Update on Nyack College El-Araj Excavation in Holy Land

Dr. R. Steven Notley, director and professor of Nyack College’s Ancient Judaism and Christian Origins (AJCO) graduate degree program and Dr. Jeffrey P. García, AJCO professor submitted their first weekly update recently on the progress with the El-Araj Excavation in Israel led by head archaeologist, Dr. Mordechai Aviam from the Kinneret Institute for Galilean Archaeology. Ms. Constance Diggs, AJCO program manager, shared the report from the professors.

Participants from the United States and Hong Kong have joined to continue the archaeological investigations of a site that is considered by many to be the first-century CE Jewish fishing village of Bethsaida (cf. Luke 9:10). Generous donations from the Assembly of God’s Center for the Holy Lands Studies, The Center for the Study of Ancient Judaism and Christian Origins (CSAJCO), Nyack College, and HaDavar Yeshiva (Hong Kong) have made this season possible.


Day One. We opened our season on July 1, 2017 with a four-hour jeep trek through the Bethsaida Valley to give the participants an understanding of the broader geographical setting for El Araj’s location. The day ended with an overlook of the Galilee region and a short swim in the Zakki Stream, one of two major tributaries (with the Jordan River) that feed into the Lake of Galilee. The site of our excavation is located between these two important sources to the lake.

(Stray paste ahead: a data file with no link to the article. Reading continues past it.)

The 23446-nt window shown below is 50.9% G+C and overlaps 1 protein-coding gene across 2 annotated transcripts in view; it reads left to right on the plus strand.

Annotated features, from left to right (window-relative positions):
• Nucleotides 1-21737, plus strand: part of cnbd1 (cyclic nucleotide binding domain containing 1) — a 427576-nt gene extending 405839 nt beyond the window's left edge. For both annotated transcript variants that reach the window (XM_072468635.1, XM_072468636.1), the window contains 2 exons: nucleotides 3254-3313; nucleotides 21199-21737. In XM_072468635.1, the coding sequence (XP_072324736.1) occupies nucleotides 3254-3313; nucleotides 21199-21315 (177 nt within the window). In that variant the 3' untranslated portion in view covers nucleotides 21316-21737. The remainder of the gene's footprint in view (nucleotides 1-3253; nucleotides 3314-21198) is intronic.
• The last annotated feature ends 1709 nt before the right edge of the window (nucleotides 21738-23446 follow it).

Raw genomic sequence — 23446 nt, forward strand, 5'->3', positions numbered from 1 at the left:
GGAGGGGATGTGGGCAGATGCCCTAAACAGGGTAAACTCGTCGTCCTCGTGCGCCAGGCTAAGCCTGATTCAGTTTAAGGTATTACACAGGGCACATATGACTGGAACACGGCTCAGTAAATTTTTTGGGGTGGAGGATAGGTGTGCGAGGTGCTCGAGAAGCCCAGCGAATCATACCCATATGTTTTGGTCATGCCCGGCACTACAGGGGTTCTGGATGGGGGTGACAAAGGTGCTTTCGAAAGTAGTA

Day Two. Preparations for the site began with the staging of three 5×5 meter squares that had been excavated last season, and the opening of a new fourth square. Last year’s efforts reached the level of a Byzantine period floor (4th-7th century CE) and demonstrated that large public buildings existed at El Araj in this period.

Day Three. Excavating began. Five full days of excavation have resulted in a number of important finds. The new fourth square quickly uncovered a wall, two limestone columns in secondary use, and sugar pots from a Crusader period (12th CE) sugar factory. Gilded gold and stone tesserae from what was perhaps a mosaic wall decoration were discovered and Byzantine period coins were also found in another square. As the work continued, the Byzantine floor composed of large ashlar stones in two squares were removed, along with two limestone columns and other cut stone.

Numerous exciting finds under and near the floor include a metal hook that Dr. Aviam suggests was used to hold a candle steady within the chandelier of a Byzantine period structure. As a result of the sifting of dirt from these squares, an unprecedented number of coins, 30 in total, were found in a single morning in two spaces that are no larger than a meter and half squared. The archaeologists were surprised to have such a concentration of coins in a small locus and suggest that it is indicative of the importance of where we are currently excavating. Along with the coins, participants have uncovered pottery dating from the Byzantine period to the Early Bronze period, that is between the 4th century CE and 3rd millennium BCE (before the time of the patriarch Abraham).

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